Quick Update

I just realized I never posted any photos of the Costa Rican Art Exhibit. Here is a photo of the artist, Jose Pablo Morales Delgado, and his wife Mariana. I took most of my photos with the university camera but I may be able to add them at a later date. 


Day 3 of Curatorial Practice

I’ve been brainstorming syllabus titles for class #3 of curatorial practice. (I may propose them to Jack at the end of the semester for future class sessions.)

Here are three of my faves:

Week 3. The Reality Check

Week 3. Get overwhelmed! 


Week 3. Here is what you should have been doing during week 1 and 2 while you were admiring art and finding your creative identity. 

Are you starting to get a feel for how class went this week? Let’s just say that I didn’t leave the museum with the warm, fuzzy, feeling that I am used too. Instead I left with questions swarming in my head and a knot in my chest. How am I going to find an artist this fast? Who should I speak to–the artist or their gallery representative? What do I say when we don’t even have an exhibition theme? When am I ever going to find the time to write this proposal by next week? Visit a gallery this week?! When?

Then, I stepped down from this insane mountain that I had just climbed and started to breathe. (I know… for a second you were concerned that I spiraled into a full-fledged panic attack and began hyperventilating until I passed out on a random sidewalk in Northwest, DC. And all for the love of art.) I began thinking of how amazing and intricate the job of a curator really is. There is a laundry list of important details that must be considered in order for the viewer to have a seamless experience in the exhibit. It is pretty ironic actually, all of the chaos that must take place in order to create the calm and peaceful atmosphere of a museum  or gallery.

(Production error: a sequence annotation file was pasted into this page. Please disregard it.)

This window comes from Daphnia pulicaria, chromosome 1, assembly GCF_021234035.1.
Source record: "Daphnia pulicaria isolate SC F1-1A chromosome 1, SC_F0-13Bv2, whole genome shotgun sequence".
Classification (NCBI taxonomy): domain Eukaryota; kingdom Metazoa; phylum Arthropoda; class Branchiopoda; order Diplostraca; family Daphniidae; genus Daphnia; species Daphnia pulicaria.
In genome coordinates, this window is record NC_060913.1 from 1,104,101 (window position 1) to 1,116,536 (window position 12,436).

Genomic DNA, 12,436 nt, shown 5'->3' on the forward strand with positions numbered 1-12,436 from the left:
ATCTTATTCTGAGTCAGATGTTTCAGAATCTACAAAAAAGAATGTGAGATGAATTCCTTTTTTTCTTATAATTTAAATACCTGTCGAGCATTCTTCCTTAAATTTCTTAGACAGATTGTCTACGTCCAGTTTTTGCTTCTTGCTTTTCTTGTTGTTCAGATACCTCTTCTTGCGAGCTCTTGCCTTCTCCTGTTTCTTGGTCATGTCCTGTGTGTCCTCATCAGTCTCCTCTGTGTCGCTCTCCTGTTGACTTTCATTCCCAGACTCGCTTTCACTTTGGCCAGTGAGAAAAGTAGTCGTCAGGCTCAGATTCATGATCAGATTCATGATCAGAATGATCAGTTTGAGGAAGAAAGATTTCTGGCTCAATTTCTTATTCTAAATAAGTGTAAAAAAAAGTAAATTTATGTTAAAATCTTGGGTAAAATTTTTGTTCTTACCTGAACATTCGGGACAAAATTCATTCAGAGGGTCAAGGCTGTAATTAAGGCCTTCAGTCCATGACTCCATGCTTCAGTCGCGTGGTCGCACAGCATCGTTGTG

Today, I will not delve into all the minute details of curating (especially since I am still learning them all) but, I can offer some thoughts on catalogs that we discussed during class. Katzen is currently featuring works by Anil Revri, Raul Middleman, and Cristobal Gabarron. They are three very different exhibits and the extreme variation in the style, context, and theme of the catalogs emphasizes these differences.